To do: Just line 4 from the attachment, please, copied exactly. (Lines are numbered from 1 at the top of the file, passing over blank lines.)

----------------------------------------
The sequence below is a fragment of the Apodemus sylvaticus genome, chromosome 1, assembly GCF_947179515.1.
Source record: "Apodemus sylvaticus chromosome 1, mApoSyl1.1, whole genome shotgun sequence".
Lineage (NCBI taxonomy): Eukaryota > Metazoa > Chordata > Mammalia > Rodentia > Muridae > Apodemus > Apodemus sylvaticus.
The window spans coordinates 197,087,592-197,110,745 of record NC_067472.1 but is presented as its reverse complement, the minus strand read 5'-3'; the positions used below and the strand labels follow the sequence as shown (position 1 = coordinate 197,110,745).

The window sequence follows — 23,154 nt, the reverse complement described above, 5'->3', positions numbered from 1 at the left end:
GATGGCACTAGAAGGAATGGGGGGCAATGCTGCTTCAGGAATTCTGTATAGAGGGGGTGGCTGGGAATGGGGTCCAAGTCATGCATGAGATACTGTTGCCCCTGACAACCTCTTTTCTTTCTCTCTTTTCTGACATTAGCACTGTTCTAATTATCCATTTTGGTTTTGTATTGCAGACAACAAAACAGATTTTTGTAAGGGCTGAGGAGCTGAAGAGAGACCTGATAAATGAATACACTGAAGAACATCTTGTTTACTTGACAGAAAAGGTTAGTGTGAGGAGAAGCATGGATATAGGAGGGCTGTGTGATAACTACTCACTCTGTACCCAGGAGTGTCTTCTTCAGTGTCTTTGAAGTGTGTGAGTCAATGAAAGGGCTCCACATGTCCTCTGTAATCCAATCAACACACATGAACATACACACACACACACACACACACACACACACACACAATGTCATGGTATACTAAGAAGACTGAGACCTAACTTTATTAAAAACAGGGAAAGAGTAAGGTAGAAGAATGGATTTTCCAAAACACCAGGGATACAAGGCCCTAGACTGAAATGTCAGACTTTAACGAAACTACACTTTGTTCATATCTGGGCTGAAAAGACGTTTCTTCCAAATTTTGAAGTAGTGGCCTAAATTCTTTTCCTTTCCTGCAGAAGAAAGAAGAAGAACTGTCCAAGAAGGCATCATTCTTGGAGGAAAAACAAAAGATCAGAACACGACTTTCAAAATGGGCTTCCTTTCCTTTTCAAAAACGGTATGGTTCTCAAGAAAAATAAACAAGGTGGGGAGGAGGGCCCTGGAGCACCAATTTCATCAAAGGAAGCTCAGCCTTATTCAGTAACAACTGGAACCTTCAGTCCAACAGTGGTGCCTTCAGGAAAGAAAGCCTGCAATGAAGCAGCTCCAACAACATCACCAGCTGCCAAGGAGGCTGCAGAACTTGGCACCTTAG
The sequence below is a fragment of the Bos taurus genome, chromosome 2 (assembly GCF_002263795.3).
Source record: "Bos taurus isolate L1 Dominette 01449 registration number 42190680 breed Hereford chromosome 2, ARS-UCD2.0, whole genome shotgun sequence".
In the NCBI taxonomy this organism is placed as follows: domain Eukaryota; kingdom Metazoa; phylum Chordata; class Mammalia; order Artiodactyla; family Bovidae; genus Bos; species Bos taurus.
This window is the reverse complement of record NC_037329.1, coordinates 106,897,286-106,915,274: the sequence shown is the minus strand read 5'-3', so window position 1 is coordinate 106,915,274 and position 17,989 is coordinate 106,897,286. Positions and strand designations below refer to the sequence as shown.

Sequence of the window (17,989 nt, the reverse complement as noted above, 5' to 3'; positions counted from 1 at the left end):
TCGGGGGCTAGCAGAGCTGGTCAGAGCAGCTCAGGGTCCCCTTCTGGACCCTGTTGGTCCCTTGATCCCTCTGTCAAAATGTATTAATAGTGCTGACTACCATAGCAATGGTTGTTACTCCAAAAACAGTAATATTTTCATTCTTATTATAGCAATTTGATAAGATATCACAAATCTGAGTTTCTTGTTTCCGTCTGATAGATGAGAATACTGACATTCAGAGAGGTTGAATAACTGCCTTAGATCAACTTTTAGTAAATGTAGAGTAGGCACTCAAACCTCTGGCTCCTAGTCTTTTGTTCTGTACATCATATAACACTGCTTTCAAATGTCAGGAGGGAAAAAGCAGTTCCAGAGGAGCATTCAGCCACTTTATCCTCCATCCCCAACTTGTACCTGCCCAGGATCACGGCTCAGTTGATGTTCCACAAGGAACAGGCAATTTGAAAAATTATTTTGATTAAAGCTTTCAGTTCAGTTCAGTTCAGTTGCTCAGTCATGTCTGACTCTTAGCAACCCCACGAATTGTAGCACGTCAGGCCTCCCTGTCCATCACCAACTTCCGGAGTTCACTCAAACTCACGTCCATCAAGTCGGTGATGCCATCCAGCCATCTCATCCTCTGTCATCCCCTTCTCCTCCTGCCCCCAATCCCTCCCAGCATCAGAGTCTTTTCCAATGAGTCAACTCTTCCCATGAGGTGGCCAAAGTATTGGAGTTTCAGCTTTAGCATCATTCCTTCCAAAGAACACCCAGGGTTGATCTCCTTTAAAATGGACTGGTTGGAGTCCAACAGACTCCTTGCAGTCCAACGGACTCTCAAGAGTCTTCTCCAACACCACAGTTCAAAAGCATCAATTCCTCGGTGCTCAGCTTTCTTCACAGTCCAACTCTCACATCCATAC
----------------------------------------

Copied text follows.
The window spans coordinates 197,087,592-197,110,745 of record NC_067472.1 but is presented as its reverse complement, the minus strand read 5'-3'; the positions used below and the strand labels follow the sequence as shown (position 1 = coordinate 197,110,745).